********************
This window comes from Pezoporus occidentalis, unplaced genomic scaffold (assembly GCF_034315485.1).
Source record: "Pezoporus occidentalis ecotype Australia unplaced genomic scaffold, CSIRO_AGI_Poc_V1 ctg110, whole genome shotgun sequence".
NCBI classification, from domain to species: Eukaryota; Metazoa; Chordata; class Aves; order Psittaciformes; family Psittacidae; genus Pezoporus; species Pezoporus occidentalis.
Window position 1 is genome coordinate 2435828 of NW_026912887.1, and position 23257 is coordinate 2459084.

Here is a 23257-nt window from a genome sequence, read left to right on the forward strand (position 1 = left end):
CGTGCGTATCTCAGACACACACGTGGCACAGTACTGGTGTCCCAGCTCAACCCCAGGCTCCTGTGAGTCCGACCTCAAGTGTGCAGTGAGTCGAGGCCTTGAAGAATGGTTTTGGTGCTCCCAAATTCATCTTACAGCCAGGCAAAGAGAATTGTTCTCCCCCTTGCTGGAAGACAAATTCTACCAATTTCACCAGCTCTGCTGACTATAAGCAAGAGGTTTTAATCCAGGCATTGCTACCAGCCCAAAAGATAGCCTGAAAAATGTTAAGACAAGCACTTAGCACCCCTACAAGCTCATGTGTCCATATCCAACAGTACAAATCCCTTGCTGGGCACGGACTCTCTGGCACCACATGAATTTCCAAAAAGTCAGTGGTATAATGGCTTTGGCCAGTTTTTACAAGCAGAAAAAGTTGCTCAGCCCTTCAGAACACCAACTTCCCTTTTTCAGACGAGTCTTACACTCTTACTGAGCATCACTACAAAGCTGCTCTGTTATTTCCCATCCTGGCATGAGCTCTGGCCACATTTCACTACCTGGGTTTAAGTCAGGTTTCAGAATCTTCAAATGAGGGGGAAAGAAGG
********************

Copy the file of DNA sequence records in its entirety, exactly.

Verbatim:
This window comes from Pezoporus occidentalis, unplaced genomic scaffold (assembly GCF_034315485.1).
Source record: "Pezoporus occidentalis ecotype Australia unplaced genomic scaffold, CSIRO_AGI_Poc_V1 ctg110, whole genome shotgun sequence".
NCBI classification, from domain to species: Eukaryota; Metazoa; Chordata; class Aves; order Psittaciformes; family Psittacidae; genus Pezoporus; species Pezoporus occidentalis.
Window position 1 is genome coordinate 2435828 of NW_026912887.1, and position 23257 is coordinate 2459084.

Here is a 23257-nt window from a genome sequence, read left to right on the forward strand (position 1 = left end):
CGTGCGTATCTCAGACACACACGTGGCACAGTACTGGTGTCCCAGCTCAACCCCAGGCTCCTGTGAGTCCGACCTCAAGTGTGCAGTGAGTCGAGGCCTTGAAGAATGGTTTTGGTGCTCCCAAATTCATCTTACAGCCAGGCAAAGAGAATTGTTCTCCCCCTTGCTGGAAGACAAATTCTACCAATTTCACCAGCTCTGCTGACTATAAGCAAGAGGTTTTAATCCAGGCATTGCTACCAGCCCAAAAGATAGCCTGAAAAATGTTAAGACAAGCACTTAGCACCCCTACAAGCTCATGTGTCCATATCCAACAGTACAAATCCCTTGCTGGGCACGGACTCTCTGGCACCACATGAATTTCCAAAAAGTCAGTGGTATAATGGCTTTGGCCAGTTTTTACAAGCAGAAAAAGTTGCTCAGCCCTTCAGAACACCAACTTCCCTTTTTCAGACGAGTCTTACACTCTTACTGAGCATCACTACAAAGCTGCTCTGTTATTTCCCATCCTGGCATGAGCTCTGGCCACATTTCACTACCTGGGTTTAAGTCAGGTTTCAGAATCTTCAAATGAGGGGGAAAGAAGG